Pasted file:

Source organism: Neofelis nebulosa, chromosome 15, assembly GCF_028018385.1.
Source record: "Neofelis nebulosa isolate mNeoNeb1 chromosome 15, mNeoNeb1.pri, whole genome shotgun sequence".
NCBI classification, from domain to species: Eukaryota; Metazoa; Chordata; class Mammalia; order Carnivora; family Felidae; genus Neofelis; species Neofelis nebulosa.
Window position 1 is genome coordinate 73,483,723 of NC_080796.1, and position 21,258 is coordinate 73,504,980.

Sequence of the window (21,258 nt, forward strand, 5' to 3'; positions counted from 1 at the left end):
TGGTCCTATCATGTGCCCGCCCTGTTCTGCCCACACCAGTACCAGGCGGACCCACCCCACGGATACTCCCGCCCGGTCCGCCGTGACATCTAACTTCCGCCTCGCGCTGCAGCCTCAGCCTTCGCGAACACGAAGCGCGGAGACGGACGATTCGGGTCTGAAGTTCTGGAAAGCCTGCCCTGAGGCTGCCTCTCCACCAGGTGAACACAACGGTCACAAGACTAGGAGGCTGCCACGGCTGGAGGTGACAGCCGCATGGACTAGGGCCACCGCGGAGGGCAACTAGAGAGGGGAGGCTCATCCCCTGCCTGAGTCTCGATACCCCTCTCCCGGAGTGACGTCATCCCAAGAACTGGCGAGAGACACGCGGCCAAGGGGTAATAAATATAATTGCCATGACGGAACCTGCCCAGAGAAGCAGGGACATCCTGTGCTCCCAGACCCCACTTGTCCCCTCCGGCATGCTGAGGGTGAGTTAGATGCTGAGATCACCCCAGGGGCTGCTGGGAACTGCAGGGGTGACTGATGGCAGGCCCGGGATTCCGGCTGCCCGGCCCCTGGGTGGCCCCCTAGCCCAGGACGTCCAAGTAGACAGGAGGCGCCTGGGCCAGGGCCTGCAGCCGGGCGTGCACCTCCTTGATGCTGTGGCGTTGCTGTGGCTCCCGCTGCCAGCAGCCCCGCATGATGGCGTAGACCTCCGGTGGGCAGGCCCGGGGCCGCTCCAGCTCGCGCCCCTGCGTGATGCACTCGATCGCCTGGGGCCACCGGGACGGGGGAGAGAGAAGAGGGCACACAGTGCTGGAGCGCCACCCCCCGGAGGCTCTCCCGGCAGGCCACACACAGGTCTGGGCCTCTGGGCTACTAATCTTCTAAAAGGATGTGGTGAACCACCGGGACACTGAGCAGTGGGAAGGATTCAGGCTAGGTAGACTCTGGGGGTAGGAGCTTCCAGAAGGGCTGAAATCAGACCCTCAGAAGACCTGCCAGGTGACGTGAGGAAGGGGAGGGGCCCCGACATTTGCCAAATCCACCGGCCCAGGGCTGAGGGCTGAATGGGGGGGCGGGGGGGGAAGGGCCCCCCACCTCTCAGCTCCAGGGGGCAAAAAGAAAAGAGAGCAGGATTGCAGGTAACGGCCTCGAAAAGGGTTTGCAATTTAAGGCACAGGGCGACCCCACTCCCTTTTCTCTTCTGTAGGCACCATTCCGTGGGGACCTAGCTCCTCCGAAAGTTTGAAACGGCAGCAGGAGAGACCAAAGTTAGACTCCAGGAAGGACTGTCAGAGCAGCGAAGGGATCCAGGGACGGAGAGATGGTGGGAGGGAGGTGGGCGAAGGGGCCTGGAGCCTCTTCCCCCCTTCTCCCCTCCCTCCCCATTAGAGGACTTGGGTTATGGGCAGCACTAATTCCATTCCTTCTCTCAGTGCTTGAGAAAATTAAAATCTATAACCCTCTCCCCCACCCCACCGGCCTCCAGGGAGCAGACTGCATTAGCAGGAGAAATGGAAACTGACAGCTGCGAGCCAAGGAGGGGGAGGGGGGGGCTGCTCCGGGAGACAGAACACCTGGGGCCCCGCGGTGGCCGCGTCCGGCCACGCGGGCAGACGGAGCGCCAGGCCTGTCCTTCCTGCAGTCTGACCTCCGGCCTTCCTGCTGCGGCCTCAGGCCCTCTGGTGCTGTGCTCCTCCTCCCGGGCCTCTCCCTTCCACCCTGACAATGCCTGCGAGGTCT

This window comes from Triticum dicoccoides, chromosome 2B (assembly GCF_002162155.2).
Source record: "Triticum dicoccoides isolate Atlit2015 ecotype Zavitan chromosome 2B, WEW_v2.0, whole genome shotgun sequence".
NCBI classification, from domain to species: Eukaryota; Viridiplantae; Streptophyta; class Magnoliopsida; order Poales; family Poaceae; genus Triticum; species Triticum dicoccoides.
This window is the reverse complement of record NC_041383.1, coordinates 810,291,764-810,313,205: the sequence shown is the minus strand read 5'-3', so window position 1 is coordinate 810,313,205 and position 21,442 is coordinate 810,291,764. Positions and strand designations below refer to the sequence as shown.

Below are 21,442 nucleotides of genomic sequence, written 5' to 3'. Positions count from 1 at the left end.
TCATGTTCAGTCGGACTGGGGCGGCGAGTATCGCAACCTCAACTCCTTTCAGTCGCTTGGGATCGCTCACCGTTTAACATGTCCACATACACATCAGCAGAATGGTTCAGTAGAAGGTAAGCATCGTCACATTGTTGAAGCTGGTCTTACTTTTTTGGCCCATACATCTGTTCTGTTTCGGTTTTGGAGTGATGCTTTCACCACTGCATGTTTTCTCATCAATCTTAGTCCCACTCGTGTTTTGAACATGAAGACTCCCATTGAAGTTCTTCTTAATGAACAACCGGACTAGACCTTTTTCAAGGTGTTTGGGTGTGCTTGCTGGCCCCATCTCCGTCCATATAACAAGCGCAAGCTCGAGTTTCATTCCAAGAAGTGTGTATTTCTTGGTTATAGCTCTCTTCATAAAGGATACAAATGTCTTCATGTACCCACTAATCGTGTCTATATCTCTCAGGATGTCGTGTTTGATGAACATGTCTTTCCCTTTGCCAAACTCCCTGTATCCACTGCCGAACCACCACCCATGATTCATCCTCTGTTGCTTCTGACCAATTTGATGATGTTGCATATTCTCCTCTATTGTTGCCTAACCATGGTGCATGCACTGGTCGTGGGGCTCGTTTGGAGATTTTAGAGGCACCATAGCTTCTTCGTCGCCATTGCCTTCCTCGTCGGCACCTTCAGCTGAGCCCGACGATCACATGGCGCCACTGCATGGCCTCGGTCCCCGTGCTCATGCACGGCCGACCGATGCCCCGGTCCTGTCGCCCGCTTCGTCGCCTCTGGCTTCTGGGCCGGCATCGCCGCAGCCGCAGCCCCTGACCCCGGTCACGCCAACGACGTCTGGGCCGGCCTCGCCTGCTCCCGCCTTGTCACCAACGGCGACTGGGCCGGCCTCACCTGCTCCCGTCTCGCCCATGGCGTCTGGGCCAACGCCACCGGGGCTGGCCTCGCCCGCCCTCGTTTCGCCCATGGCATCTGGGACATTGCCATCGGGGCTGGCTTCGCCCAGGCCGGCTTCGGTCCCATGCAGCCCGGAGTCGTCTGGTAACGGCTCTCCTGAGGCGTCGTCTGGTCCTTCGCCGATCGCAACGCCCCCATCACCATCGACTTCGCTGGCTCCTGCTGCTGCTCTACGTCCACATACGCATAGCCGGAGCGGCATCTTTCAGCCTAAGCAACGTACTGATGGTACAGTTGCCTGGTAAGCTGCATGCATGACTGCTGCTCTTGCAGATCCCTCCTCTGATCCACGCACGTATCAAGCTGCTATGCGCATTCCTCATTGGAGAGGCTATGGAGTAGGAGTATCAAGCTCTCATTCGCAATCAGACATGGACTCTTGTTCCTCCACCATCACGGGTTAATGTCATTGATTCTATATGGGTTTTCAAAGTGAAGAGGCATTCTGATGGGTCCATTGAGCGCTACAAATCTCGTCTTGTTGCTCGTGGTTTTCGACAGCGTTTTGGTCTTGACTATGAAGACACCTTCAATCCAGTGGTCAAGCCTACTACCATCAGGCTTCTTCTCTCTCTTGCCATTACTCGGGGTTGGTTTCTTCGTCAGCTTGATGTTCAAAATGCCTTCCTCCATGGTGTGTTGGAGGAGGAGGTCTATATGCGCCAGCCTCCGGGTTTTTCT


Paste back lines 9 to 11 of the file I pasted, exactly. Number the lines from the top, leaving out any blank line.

NCBI classification, from domain to species: Eukaryota; Viridiplantae; Streptophyta; class Magnoliopsida; order Poales; family Poaceae; genus Triticum; species Triticum dicoccoides.
This window is the reverse complement of record NC_041383.1, coordinates 810,291,764-810,313,205: the sequence shown is the minus strand read 5'-3', so window position 1 is coordinate 810,313,205 and position 21,442 is coordinate 810,291,764. Positions and strand designations below refer to the sequence as shown.

Below are 21,442 nucleotides of genomic sequence, written 5' to 3'. Positions count from 1 at the left end.